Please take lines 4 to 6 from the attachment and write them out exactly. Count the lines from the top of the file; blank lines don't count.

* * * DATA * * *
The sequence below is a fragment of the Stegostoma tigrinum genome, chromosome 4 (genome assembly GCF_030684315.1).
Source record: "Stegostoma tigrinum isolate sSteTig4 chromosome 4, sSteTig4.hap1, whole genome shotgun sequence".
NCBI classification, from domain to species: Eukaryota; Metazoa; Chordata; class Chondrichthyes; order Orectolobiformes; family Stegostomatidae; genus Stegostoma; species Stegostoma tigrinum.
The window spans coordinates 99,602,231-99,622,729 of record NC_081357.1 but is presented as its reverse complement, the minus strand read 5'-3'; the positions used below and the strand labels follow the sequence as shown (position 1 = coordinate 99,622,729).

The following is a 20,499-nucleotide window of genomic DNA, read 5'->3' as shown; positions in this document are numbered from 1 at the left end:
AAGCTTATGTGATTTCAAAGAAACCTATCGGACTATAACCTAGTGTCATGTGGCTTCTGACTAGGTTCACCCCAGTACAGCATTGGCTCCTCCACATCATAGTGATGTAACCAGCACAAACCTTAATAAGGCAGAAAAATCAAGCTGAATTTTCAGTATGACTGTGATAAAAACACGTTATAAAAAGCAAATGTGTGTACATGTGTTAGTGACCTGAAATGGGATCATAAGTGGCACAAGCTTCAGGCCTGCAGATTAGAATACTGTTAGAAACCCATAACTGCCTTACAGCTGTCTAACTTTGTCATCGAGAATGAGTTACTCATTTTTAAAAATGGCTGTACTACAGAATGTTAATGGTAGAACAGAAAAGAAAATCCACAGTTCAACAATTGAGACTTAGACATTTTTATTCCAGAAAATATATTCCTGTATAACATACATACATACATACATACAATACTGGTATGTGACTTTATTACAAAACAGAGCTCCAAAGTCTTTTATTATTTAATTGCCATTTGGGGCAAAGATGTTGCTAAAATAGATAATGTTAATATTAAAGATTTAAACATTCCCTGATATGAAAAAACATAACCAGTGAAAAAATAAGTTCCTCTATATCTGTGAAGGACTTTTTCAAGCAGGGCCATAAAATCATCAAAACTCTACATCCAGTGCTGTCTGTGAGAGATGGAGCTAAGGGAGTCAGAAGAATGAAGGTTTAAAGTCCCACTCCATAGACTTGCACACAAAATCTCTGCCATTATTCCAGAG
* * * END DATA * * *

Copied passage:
The window spans coordinates 99,602,231-99,622,729 of record NC_081357.1 but is presented as its reverse complement, the minus strand read 5'-3'; the positions used below and the strand labels follow the sequence as shown (position 1 = coordinate 99,622,729).

The following is a 20,499-nucleotide window of genomic DNA, read 5'->3' as shown; positions in this document are numbered from 1 at the left end:
AAGCTTATGTGATTTCAAAGAAACCTATCGGACTATAACCTAGTGTCATGTGGCTTCTGACTAGGTTCACCCCAGTACAGCATTGGCTCCTCCACATCATAGTGATGTAACCAGCACAAACCTTAATAAGGCAGAAAAATCAAGCTGAATTTTCAGTATGACTGTGATAAAAACACGTTATAAAAAGCAAATGTGTGTACATGTGTTAGTGACCTGAAATGGGATCATAAGTGGCACAAGCTTCAGGCCTGCAGATTAGAATACTGTTAGAAACCCATAACTGCCTTACAGCTGTCTAACTTTGTCATCGAGAATGAGTTACTCATTTTTAAAAATGGCTGTACTACAGAATGTTAATGGTAGAACAGAAAAGAAAATCCACAGTTCAACAATTGAGACTTAGACATTTTTATTCCAGAAAATATATTCCTGTATAACATACATACATACATACATACAATACTGGTATGTGACTTTATTACAAAACAGAGCTCCAAAGTCTTTTATTATTTAATTGCCATTTGGGGCAAAGATGTTGCTAAAATAGATAATGTTAATATTAAAGATTTAAACATTCCCTGATATGAAAAAACATAACCAGTGAAAAAATAAGTTCCTCTATATCTGTGAAGGACTTTTTCAAGCAGGGCCATAAAATCATCAAAACTCTACATCCAGTGCTGTCTGTGAGAGATGGAGCTAAGGGAGTCAGAAGAATGAAGGTTTAAAGTCCCACTCCATAGACTTGCACACAAAATCTCTGCCATTATTCCAGAG